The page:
No. 349

Have you ever been so mad that you could eat ice cream with a screw driver? This is just one of over 300 “expressions” contained in a most interesting book titled, “Southern Homespun” that was written by Ruth Teaford Baker. Ruth Baker has had a long and distinguished career as a teacher and junior high school principal in Walker County, Alabama. Since 1978 she has also written a column for the Daily Mountain Eagle in Jasper
about the history of the area, its people and their ways.
Our paths crossed when my column began to run in this fine newspaper and I felt honored a few weeks ago when Ruth wrote me a letter and sent me a copy of her book. This lady is a wonderful writer, but she has also received a number of awards outside of the field of writing. She has been honored as the Business & Professional Women’s “Woman Of Achievement” (both local & district) “Walker County’s Mother Of The Year”, State of Alabama Governor’s Award and in 1980 she was selected as “Favorite Teacher Of Alabama” and in 1982 as “Alabama’s Teacher Of The Year.”
However, her real passion is preserving the colorful folklore of this part of the deep South. She knows full well that if it’s not written down and kept for future generations, it will be gone forever. Folklore is the traditional knowledge of small groups of people which originated in the past when there was little communication with the outside world. The traditions are handed down by word of mouth and are often found with several variations of the same tale. A history of the people is revealed through many facets of daily living, such as: customs, superstitions, tales, beliefs, songs, games, recipes and home remedies.
Now you know what is in her book, because it contains some of all of these things and when you finish reading it, you will know where many of those sayings and expressions that you have heard all your life came from. As Ruth states in the Preface, “My purpose for compiling these materials is to record for future generations the lore that is part of our heritage. I want my grandsons and all of this generation to keep roots in the soil.”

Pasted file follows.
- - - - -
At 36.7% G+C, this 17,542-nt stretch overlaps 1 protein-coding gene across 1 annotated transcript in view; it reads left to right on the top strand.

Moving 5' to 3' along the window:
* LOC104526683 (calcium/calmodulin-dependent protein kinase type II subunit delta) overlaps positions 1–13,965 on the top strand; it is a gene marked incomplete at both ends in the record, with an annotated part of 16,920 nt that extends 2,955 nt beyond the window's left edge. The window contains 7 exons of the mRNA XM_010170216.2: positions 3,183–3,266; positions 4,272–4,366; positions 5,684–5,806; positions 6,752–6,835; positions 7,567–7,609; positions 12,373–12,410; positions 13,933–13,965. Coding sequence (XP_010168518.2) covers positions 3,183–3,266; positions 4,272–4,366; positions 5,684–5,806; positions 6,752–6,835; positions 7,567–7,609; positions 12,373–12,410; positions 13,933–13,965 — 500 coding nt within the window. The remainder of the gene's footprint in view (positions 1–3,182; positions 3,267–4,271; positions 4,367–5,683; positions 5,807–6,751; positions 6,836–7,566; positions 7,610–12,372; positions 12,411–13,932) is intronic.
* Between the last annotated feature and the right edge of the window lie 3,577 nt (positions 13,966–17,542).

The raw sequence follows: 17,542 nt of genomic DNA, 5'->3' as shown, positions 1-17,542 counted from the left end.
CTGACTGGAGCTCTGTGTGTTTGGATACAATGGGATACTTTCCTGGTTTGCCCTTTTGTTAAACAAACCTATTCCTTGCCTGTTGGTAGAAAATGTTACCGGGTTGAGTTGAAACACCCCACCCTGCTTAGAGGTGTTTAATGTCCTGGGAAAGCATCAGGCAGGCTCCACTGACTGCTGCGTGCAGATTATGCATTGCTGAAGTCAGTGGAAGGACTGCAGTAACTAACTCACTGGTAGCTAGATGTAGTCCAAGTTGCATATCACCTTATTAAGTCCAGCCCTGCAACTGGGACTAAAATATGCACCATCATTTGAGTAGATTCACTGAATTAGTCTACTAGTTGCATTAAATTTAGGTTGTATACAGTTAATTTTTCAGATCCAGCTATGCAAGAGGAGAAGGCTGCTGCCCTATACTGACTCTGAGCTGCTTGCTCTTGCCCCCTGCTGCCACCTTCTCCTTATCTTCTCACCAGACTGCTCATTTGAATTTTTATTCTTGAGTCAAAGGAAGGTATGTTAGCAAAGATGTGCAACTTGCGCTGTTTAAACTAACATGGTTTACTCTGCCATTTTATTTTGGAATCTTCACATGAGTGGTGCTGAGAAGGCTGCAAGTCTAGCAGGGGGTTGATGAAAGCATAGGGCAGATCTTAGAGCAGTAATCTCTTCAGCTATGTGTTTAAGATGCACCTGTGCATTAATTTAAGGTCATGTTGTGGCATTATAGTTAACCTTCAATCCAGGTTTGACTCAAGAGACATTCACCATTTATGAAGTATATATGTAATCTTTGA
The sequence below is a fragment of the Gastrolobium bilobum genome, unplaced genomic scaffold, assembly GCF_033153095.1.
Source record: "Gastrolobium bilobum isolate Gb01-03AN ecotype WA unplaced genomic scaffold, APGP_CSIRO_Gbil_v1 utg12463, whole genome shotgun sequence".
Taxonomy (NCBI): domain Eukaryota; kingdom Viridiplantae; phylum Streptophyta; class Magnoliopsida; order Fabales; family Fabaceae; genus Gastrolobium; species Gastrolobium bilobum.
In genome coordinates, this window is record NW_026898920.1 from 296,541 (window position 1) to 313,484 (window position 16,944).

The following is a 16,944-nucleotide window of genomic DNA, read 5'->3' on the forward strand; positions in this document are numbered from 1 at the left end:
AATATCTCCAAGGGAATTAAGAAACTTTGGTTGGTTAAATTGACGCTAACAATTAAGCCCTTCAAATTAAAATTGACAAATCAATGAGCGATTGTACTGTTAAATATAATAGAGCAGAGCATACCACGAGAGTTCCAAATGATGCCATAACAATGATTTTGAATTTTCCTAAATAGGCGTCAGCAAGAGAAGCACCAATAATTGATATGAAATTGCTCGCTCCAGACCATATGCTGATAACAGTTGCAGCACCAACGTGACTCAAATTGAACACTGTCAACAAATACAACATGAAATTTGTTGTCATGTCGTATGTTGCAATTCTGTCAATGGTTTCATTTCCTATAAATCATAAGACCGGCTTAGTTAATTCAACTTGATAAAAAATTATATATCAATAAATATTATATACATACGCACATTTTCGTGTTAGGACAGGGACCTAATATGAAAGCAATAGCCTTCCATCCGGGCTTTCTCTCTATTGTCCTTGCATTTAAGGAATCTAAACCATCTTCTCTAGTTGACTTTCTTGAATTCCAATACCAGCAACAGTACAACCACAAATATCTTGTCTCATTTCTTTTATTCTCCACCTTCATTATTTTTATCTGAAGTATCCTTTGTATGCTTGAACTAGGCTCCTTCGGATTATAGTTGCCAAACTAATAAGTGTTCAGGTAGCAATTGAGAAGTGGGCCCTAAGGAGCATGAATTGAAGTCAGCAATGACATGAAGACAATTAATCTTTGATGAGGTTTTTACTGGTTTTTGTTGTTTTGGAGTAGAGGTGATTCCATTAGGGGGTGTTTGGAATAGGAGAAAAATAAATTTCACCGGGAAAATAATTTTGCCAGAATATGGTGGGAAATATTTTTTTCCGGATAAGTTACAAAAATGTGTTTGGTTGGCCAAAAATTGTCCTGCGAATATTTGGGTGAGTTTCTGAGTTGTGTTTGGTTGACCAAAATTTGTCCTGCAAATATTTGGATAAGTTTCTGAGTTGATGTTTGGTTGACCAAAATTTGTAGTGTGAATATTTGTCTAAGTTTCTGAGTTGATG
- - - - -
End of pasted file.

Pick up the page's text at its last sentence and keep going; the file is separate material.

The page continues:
The first section of the book is titled, “Superstitions and Spooks.” The word superstition literally means a surviving belief. It includes the fear of the mysterious, the unknown and the little-known. No one sets out to teach others superstitions. No classes are held, no text book is written as a guideline. Superstitions are a part of the mores of a people. They are talked, acted out, and accepted as a part of the very process of living. This section includes moon lore, planting, harvesting, butchering and animal care, weather, birds, bees and bugs, black cats, bad luck and much, much more.
The next section is titled, “Folk Medicine: Preventatives and remedies.” While many of these have worked for years, I noted that the author had added a disclaimer to this section. There are over 30 pages of these home remedies and believe me they cover the gambit. Then we come to “Country Lingo” and there are over 20 pages of words like aheapa, bassackward, bumfuzzled, cockeyed, dreckly, kivver, oodles, sashay, and womper-jawed.
And on to the final section, the “Expressions” one of which I used to begin this column. Here are a few more you may find interesting. He didn’t last as long as Pat stayed in the Army, She’s so ugly, she’d snag lightnin, He’s so crooked he has to screw his socks on, He musta roosted on the grind rock last night, I’m brokern a she haint, and a good one to close on “Sober as a judge.” If you would like to have a copy of this delightful book, send $11.50 which includes postage and handling to Ruth Baker, 2100 Hwy. 102, Townley, AL 35587. Her hard copy edition sold out. (Jim Davidson is a motivational speaker and syndicated columnist. You may contact him at 2 Bentley Drive, Conway, AR 72034.)